On a couple of longer trips, we’ve only done the North Island!

On our last trip, we spent 3 months in the North Island. We still didn’t get to everywhere that we thought we wanted!

If you have a time limit though, it’s really difficult to get round it all.

What’s the difference between the New Zealand North and South Island?

North Island

The North is warmer, the far North being sub-tropical.

It’s also more populated and more commercial in some ways. Being the hub for business, parliament, sports and big name events.

The North Island is also big on beaches, with miles of accessible coastline, ranging from surfing beaches to balmy coves.

There’s some incredibly beautiful areas. Think The Bay of Islands, The Bay of Plenty, The Coromandel and Hawkes Bay – just stunning.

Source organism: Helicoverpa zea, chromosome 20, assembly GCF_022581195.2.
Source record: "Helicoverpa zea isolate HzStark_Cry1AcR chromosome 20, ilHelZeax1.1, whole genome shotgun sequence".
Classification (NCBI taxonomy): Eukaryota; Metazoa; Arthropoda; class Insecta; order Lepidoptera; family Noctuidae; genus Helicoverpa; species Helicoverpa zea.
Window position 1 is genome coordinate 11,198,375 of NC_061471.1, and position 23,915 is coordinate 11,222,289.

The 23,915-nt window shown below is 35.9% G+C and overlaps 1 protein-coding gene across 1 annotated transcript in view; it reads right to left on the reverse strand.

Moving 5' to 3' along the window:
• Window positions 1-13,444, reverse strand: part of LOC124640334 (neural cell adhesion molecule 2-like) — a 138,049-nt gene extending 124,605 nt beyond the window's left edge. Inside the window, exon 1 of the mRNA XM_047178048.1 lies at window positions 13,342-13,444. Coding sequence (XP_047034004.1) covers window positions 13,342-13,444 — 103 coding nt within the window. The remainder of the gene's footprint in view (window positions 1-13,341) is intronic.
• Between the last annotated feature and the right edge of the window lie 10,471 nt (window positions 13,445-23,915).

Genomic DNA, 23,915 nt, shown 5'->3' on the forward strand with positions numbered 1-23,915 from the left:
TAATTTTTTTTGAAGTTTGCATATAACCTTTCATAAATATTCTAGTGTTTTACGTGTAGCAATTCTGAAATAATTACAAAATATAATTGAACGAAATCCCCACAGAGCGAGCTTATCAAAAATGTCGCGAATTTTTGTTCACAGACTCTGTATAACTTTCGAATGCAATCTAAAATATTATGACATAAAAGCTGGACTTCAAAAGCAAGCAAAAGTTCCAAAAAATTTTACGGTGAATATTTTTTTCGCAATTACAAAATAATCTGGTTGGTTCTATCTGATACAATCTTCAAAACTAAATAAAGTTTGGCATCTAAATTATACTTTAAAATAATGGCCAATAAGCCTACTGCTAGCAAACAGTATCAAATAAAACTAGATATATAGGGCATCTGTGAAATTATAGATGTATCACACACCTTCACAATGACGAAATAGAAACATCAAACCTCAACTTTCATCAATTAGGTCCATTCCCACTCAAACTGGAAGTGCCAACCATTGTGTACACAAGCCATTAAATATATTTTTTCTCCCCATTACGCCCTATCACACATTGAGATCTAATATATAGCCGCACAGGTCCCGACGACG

There’s endless fishing in the ocean as well as lakes and rivers. Just about everyone here seems to own a boat, even if they don’t use it!

The centre of the North Island has one huge volcanic mass, around Rotorua and Lake Taupo, which itself was created by gigantic volcanic eruptions.

It’s a bubbling conundrum of mud and steam, a fascinating insight into the live earth beneath our feet!

There’s thick bush, forests and fabulous rivers and waterfalls throughout the North Island landscapes. With mountains and true volcanic peaks, such as Mount Taranaki on the West coast and Tongaririo National Park.

It’s Not All Outdoors

With some big towns and cities, there’s a good mix of exclusive restaurants and quirky bars. There’s an abundance of coffee shops, artisan food stores, breweries and cocktails.

Then there’s the vineyards, wow! These incredible wine growing regions bring some of the worlds best wines to the table.

Some are exclusive and upmarket to accompany a glass of the finest tipples.

Not forgetting the fruit growing regions of Kiwi fruits, orchards of apples, passionfruit, avocado and sweetcorn to name a few.

The Fish and shellfish are just awesome, the choice is crazily good, so the Kiwi’s won’t ever go hungry!